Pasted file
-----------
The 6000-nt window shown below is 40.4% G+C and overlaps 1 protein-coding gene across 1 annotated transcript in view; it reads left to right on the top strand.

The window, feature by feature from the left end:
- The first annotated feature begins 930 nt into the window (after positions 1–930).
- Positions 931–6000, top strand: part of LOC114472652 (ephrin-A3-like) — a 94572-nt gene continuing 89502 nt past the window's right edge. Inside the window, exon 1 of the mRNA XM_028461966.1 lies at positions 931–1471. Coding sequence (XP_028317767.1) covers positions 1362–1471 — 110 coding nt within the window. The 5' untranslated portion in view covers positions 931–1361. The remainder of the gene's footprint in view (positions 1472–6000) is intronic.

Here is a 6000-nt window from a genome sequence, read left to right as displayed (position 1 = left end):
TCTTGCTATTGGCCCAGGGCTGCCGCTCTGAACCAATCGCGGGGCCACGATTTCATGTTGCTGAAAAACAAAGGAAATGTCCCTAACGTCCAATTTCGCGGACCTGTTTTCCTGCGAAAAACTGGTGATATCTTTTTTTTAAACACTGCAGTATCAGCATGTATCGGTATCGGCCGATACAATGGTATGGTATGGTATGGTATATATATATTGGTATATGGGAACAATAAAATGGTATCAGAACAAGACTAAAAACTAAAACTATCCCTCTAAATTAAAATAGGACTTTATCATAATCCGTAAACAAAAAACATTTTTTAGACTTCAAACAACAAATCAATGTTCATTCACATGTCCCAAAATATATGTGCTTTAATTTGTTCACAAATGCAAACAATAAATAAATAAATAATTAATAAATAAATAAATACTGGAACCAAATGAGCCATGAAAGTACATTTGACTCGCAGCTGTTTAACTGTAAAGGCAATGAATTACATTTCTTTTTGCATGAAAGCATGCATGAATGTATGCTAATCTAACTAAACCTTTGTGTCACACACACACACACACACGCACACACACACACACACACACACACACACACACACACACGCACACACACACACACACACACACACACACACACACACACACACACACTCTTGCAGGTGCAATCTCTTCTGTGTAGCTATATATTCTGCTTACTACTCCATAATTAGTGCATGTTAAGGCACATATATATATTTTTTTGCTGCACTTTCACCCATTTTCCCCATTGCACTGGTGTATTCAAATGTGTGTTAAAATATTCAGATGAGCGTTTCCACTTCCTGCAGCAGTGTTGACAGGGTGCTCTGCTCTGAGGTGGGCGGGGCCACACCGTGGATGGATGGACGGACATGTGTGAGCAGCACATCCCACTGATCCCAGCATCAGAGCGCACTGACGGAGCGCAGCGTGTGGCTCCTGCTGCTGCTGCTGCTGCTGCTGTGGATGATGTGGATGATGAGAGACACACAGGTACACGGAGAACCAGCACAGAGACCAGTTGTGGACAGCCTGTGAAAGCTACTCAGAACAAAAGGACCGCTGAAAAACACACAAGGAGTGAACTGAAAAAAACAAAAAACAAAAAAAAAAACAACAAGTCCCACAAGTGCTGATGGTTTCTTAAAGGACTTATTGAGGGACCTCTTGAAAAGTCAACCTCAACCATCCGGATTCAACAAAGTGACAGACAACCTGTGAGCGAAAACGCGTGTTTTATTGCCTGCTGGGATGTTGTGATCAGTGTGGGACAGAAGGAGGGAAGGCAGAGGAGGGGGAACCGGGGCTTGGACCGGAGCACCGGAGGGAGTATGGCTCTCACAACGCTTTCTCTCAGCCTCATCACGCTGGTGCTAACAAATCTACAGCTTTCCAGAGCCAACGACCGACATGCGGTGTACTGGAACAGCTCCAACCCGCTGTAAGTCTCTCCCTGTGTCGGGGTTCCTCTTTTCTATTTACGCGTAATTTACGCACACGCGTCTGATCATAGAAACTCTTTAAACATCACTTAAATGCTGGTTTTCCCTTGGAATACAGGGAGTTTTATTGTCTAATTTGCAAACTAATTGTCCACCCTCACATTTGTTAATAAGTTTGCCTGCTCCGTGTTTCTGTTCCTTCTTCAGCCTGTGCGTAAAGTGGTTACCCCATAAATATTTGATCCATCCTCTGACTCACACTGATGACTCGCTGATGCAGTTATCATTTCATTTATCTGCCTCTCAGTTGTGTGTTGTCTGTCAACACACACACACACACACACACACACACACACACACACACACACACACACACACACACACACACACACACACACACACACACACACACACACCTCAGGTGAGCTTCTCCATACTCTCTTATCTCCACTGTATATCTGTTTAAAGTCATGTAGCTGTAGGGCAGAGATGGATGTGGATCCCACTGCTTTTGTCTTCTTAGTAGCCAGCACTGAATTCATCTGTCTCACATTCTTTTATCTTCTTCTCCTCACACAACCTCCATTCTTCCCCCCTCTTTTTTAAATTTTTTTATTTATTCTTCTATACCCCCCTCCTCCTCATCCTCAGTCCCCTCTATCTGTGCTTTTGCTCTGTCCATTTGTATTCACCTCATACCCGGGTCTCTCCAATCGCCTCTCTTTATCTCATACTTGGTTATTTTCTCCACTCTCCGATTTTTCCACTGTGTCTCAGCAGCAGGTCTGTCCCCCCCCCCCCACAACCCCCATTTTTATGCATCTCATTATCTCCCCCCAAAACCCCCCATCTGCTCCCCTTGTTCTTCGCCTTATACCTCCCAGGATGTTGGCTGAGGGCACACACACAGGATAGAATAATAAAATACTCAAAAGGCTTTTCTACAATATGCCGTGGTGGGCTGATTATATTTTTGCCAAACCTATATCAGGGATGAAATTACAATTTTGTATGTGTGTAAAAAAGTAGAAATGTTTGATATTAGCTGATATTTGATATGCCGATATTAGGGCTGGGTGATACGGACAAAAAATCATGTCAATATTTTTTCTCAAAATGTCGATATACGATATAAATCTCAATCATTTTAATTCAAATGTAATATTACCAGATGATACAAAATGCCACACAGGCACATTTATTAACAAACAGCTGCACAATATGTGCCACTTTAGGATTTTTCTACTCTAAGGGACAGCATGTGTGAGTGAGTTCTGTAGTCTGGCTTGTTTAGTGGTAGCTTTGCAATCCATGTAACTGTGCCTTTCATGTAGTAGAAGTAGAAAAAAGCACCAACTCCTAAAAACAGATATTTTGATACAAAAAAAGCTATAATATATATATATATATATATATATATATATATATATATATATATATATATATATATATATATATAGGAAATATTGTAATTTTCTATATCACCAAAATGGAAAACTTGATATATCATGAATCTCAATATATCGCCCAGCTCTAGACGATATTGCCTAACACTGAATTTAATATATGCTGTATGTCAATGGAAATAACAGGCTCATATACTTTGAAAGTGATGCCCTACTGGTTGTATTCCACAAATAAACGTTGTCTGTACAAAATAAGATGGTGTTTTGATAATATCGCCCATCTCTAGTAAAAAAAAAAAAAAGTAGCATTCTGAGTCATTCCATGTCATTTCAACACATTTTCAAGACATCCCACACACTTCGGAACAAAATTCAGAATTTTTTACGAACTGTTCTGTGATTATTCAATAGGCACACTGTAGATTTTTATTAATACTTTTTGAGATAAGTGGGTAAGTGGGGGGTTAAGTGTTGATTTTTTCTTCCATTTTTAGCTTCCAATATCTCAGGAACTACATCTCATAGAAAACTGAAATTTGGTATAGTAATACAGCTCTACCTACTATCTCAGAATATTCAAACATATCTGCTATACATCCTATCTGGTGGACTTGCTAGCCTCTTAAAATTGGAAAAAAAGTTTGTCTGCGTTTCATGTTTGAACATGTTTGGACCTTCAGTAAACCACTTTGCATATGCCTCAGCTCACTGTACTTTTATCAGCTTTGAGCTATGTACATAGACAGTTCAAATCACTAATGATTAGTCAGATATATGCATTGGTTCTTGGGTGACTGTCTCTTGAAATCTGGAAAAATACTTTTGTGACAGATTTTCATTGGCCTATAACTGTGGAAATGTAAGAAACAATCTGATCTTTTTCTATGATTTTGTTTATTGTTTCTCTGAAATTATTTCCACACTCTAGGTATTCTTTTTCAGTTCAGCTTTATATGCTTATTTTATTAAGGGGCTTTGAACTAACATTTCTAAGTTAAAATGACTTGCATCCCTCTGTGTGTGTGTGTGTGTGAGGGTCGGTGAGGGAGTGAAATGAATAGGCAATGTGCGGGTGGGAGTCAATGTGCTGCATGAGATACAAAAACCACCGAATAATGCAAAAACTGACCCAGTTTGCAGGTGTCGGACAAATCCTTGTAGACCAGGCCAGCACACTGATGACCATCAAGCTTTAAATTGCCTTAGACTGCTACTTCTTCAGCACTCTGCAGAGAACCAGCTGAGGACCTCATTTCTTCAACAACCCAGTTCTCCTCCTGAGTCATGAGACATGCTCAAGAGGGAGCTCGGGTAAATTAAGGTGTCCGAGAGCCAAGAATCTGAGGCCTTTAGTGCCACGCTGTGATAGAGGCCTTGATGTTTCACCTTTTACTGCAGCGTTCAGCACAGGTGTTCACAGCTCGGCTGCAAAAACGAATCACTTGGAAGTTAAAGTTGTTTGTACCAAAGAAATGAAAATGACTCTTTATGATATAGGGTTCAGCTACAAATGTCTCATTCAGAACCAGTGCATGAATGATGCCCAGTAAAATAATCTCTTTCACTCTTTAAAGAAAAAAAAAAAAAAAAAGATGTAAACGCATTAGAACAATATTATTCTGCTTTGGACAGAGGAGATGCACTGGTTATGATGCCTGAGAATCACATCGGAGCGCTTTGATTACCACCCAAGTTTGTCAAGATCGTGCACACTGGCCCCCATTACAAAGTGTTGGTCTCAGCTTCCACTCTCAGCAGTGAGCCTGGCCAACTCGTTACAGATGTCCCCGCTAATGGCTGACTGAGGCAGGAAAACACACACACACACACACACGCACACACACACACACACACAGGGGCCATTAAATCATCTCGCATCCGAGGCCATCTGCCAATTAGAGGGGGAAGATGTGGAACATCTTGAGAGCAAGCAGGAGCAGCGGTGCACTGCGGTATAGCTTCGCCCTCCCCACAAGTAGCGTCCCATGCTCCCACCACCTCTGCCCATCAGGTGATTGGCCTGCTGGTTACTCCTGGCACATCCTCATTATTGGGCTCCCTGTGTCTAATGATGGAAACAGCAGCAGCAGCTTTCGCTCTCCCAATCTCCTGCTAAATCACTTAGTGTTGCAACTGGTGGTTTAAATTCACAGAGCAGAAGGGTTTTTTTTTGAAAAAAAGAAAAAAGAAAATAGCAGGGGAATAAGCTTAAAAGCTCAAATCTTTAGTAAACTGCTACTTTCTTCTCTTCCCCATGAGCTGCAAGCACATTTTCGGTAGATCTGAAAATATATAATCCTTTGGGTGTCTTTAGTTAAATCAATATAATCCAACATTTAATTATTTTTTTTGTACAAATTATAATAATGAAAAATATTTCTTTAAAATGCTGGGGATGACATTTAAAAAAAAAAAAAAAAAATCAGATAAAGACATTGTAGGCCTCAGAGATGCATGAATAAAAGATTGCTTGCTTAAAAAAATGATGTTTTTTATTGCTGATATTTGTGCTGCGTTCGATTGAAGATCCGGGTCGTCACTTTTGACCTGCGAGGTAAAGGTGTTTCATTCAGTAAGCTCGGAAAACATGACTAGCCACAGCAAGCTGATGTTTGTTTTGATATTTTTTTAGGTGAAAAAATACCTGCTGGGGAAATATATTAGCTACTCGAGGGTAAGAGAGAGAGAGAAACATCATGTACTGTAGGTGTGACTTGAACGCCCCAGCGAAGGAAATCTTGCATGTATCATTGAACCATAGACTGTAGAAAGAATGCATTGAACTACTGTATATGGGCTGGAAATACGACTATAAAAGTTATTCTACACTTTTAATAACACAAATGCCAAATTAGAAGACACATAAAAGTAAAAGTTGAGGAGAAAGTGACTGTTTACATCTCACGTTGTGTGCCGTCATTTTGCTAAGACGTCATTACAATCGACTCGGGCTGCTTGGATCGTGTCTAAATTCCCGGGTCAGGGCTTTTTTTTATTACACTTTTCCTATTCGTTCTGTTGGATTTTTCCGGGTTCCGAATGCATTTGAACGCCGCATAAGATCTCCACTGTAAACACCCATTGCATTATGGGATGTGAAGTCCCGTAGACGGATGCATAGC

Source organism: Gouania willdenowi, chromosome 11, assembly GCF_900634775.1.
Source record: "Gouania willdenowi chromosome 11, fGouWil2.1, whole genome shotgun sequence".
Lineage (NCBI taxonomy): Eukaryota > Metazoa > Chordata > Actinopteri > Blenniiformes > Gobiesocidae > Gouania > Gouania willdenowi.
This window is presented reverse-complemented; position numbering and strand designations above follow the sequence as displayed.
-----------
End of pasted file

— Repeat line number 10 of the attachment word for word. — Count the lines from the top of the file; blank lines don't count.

This window is presented reverse-complemented; position numbering and strand designations above follow the sequence as displayed.